The healthcare space has some of the most extensive Google advertising policies, and a lot of creativity is required to get around all of the red tape. The nuances of what you’ll have to navigate depend on the industry, and if you’re in an industry like cannabis it’s not even an option.

These same AdWords guidelines apply to all their ad options: display, shopping, video (YouTube), and universal app campaigns. I highly recommend you check the AdWords policy section linked to above (here it is again for good measure) before starting any AdWords campaign, and get a better understanding of the confines in which you can work. If you violate these policies too many times, you run the risk of being banned.

I’m not going to sugarcoat it: Not being allowed to take advantage of AdWords is pretty hindering.

Unfortunately for those in cannabis, as of very recently, the Google Keyword Planner tool doesn’t even provide search volume – even for very scientific keywords, not necessarily related to the recreational product. Fortunately, many other industries – from adult to alcohol – get this data from what I’ve seen.

Social Platforms and Communities

Social networks also have many restrictions on the content published or advertised on their platform. Many industries are strictly prohibited from advertising on bigger networks like Facebook, and these restrictions extend to paid options on other networks as well, such as Twitter and Instagram.

There isn’t too much you can do to get around this. You’ll need a solid content strategy, engagement on your posts, and a real commitment to building your community on these platforms in order to see ROI. You can also work with influencers in your space and expose your brand to their following as a “paid” solution (I go into these strategies more later in this article). Just be sure as you publish, you’re familiar with the general content restrictions beyond just paid promotion so you don’t get your account banned.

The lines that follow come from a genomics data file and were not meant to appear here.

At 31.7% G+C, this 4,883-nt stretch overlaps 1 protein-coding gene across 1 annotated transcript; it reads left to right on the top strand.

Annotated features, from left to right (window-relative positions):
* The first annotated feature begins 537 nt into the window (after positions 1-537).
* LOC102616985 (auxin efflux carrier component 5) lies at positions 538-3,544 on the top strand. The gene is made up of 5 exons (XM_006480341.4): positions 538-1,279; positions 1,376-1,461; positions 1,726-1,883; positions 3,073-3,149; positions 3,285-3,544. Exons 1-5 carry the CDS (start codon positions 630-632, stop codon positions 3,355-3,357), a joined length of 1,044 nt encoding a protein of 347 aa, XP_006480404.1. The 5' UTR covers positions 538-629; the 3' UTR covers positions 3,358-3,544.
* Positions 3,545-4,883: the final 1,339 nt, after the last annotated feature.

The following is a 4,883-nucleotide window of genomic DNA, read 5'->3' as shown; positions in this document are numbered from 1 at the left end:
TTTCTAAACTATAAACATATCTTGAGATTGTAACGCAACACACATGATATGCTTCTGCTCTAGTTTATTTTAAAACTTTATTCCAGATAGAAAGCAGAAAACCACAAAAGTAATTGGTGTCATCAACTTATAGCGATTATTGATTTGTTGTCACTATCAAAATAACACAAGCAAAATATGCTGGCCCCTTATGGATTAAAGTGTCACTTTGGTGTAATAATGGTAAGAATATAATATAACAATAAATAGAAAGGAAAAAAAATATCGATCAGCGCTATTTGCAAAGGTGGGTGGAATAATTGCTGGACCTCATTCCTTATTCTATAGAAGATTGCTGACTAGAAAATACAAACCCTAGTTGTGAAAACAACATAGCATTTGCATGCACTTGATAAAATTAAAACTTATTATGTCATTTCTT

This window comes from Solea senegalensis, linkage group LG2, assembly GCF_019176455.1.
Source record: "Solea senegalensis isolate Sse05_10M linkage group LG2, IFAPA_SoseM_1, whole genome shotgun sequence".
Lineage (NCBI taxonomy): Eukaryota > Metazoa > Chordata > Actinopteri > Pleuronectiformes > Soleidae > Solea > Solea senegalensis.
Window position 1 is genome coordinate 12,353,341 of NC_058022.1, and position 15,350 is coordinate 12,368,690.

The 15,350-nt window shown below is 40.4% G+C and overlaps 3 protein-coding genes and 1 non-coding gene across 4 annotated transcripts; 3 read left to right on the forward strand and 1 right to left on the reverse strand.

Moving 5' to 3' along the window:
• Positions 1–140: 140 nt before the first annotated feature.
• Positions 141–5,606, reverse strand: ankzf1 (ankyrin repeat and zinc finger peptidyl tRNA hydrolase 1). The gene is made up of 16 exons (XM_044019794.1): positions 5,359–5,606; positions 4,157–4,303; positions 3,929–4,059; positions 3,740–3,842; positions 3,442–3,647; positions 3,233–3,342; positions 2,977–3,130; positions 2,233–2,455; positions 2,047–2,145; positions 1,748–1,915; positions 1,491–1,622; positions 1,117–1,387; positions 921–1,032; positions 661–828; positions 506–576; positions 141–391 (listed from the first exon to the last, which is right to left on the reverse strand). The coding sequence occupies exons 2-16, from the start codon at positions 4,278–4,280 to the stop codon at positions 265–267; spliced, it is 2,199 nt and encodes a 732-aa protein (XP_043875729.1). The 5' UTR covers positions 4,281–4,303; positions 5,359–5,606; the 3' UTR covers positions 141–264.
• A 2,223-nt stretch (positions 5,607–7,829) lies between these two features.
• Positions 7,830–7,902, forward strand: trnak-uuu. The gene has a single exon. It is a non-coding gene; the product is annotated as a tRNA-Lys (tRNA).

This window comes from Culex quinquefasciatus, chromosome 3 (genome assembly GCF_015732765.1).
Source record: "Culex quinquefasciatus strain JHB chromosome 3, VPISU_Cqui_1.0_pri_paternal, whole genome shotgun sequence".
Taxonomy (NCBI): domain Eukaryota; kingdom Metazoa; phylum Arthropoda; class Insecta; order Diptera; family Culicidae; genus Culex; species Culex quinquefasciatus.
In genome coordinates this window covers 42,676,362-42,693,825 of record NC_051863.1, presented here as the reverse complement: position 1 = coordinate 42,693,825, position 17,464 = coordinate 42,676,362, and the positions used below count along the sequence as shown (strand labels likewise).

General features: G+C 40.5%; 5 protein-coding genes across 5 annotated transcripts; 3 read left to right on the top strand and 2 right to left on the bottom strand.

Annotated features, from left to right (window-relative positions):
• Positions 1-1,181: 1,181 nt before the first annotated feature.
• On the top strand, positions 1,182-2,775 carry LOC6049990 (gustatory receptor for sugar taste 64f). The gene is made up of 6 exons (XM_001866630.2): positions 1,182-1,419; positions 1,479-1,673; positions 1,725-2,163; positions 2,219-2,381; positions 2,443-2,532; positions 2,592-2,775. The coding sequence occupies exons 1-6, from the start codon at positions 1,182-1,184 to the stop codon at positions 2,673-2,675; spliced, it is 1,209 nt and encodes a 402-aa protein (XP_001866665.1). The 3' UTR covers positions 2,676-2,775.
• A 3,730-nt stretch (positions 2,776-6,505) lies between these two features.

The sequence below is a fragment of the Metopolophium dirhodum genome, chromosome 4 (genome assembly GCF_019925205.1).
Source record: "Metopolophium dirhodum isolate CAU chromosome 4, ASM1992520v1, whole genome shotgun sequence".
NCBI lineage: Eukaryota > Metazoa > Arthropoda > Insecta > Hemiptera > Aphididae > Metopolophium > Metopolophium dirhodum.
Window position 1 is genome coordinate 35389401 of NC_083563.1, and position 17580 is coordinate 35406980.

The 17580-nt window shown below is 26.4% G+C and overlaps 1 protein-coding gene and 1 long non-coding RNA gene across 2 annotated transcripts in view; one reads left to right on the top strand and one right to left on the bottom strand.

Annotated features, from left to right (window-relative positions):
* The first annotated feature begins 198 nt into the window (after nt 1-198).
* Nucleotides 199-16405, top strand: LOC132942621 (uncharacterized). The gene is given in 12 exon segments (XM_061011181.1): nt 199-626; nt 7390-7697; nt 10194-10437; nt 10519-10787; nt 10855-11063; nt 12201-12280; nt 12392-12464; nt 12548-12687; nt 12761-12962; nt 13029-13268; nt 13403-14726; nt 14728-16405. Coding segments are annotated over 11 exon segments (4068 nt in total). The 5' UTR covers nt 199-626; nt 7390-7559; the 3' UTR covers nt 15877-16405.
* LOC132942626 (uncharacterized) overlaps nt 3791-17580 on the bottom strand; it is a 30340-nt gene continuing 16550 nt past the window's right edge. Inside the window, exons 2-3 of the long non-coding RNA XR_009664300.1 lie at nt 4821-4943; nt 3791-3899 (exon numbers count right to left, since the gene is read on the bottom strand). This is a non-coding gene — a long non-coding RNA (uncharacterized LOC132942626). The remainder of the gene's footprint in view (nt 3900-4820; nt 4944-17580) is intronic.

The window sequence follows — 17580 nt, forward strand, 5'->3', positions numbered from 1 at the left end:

Product Listings on E-commerce Giants

Ecommerce websites like Amazon have a variety of restrictions on the products and categories listed on the site. And in some cases – like many cannabis-related products and accessories – listings are completely prohibited. If you’re in an industry that is allowed to list on Amazon, make sure you very carefully follow their rules (found in the link above). Amazon has around 300 million users, and 55% of shoppers start their shopping experience here (See CPC Strategy's Google vs. Amazon post). If you can get on there, do it, and do it right; it’s a surefire way to get your products in front of as many eyes as possible.

An alternative option is to find a website with a large audience – that is the same or intersects with your audience – that has a catalog-like or directory feature for products, brands, or services. For brands in the cannabis space, this is your only online option because the federally illegal status prevents virtually any kind of online transactions for many of the products.

How Can Companies in Restricted Industries Succeed?